The N3 Toll Concession (N3TC) has released crash data for the first ten months of the year (January to October 2022) which reveals that there were 1023 vehicle crashes. Unsurprisingly, given the number of freight movement on the N3, the majority of these crashes (60%) involved trucks.
N3TC compiles the crash data to assist in the identification of possible road safety threats, and measures that could mitigate these risks.
Unskilled drivers and negligence
It’s worrying to learn that 79% of all light motor vehicle crashes and 85% of all truck crashes on the N3 Toll Route can be attributed to driver ineptitude and/or negligence.
As for truck crashes, fly-by-night trucking companies dominate the crash statistics due to them not training their drivers to reduce the risk of crashes.
The majority (62%) of the crashes recorded were single-vehicle crashes, where drivers lost control of their vehicles, and their vehicles either left the road or rolled.
On the road, high-risk behaviour and judgment errors come at a steep price. People suffer tremendous physical, emotional, and financial trauma as a result of the carnage on our roads.
Between January and October this year, the four most common types of crashes were vehicles that have rolled (23.3%); vehicles leaving the road (19.4%); damage to plaza infrastructure (14.7%); and head-tail (rear-end) collisions (13.8%).
Between 2019 and 2021, the number of truck incidents involving the arrestor beds on Van Reenen Pass increased by 46.4%. This trend continued in 2022 with a further 34 arrestor bed crashes recorded between January and October.
“Arrestor bed incidents are most often the direct result of vehicle mechanical failure. Efforts are underway to curb these incidents through regular vehicle inspections and active law enforcement by the KwaZulu-Natal and Free State Road Traffic Inspectorates,” continues Ms Dhoogra.
However, SA Trucker believes drivers’ lack of skill could be the cause of the increase in arrestor bed crashes. Drivers use the arrestor bed when their vehicles lose brakes while going downhill. The brake failure, according to SA Trucker, is mainly a result of reckless use of the brakes until they become inefficient.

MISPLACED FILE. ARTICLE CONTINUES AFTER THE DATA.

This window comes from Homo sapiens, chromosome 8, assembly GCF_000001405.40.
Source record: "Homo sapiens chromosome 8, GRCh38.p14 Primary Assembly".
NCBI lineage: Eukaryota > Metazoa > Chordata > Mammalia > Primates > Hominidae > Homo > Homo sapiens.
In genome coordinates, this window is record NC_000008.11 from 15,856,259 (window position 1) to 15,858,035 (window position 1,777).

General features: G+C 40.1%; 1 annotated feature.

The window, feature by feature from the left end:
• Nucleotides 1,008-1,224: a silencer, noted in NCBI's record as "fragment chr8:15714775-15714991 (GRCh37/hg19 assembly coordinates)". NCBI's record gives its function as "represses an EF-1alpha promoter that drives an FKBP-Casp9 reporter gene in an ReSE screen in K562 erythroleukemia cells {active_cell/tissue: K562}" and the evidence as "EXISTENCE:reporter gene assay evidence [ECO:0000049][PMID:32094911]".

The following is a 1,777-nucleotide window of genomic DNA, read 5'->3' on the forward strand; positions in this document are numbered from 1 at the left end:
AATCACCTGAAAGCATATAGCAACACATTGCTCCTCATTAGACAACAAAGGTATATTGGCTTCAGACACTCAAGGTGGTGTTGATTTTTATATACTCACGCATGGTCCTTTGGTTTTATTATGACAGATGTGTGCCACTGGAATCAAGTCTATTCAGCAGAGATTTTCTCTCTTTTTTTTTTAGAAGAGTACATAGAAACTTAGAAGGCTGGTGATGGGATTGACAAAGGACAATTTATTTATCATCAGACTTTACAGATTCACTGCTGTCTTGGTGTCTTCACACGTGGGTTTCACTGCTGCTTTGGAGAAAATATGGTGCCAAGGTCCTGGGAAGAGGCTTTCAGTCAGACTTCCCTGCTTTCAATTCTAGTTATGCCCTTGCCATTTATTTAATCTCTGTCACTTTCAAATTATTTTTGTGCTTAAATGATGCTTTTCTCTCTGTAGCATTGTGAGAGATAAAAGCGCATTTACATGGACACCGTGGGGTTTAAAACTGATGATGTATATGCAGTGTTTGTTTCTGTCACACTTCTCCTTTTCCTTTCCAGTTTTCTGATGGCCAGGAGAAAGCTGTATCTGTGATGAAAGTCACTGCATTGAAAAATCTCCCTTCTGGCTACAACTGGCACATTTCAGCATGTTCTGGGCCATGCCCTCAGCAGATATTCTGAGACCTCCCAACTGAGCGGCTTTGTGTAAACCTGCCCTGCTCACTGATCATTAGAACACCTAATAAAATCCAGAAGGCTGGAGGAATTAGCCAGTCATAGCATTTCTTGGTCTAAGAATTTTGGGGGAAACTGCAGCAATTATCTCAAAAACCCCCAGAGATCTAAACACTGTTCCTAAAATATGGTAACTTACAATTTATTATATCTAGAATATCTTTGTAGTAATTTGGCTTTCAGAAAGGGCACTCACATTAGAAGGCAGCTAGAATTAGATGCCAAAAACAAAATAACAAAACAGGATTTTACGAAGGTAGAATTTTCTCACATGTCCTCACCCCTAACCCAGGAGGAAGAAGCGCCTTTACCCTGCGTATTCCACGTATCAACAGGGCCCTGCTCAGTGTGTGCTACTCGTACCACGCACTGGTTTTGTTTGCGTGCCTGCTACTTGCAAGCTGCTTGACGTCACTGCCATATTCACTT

If a driver overuses the foot brakes while going downhill, the brakes heat up and become inefficient leading to ‘brake failure’ and ultimately an arrestor bed crash if they are lucky to find one.
Brake failures, as explained in detail on the above link, are due to mechanical faults which are induced by the
Sharing the road responsibly
The increased volume of traffic and a mix of vehicle types sharing the same road increases road safety risks and impacts the number of crashes on the N3 Toll Route.
“Committed efforts are crucial to help reduce hazardous situations. It is a joint responsibility,” says Ms Doogra.
The speed differential between heavy and light motor vehicles is significant. The maximum speed limit for public transport vehicles is 100km/h, and for trucks, the limit is reduced even further to 80km/h. This often causes frustration for light motor vehicle drivers, especially when trucks cause congestion, slow them down, or attempt to overtake them.
It is important to remember that trucks and buses require longer stopping distances as a result of their mass, and they can easily jack-knife if forced to brake suddenly. The problem is further compounded by insufficient driver training, long working hours, driver fatigue, lapses in concentration, driver negligence and/or vehicles in poor mechanical order.
Never tailgate trucks and buses. Drivers cannot see vehicles travelling too closely behind them, in their blind spots. Stay well behind trucks and buses to avoid rear-end collisions, and only pass large vehicles if you are certain that the driver can see you in their side view mirrors – never from directly behind.
Extra caution is required around heavy motor vehicles in inclement weather and at night, or when visibility is poor. In wet weather, the splash and spray from trucks and buses make overtaking of heavy vehicles even more dangerous.
N3TC shares a few simple safety measures that can make all the difference and help to save lives:
- maintaining a safe following distance;
- adhering to the speed limit or reducing speed when travel conditions are poor;
- avoiding U-turns or overtaking on blind rises and solid lines;
- avoiding distractions;
- not using mobile devices while driving;
- always driving sober;
- and staying focused, alert, patient and courteous
“We appeal to all road users to make it your priority to reduce road safety risks. In this endeavour, we all have to play our part, from government and law enforcement officers to drivers and their passengers, and all logistics and freight operators. It is only through effective law enforcement, safety and security partnerships, preventative measures and swift multi-disciplinary action, when required, that safety and mobility on the N3 Toll Route can be ensured,” stresses Ms Dhoogra.
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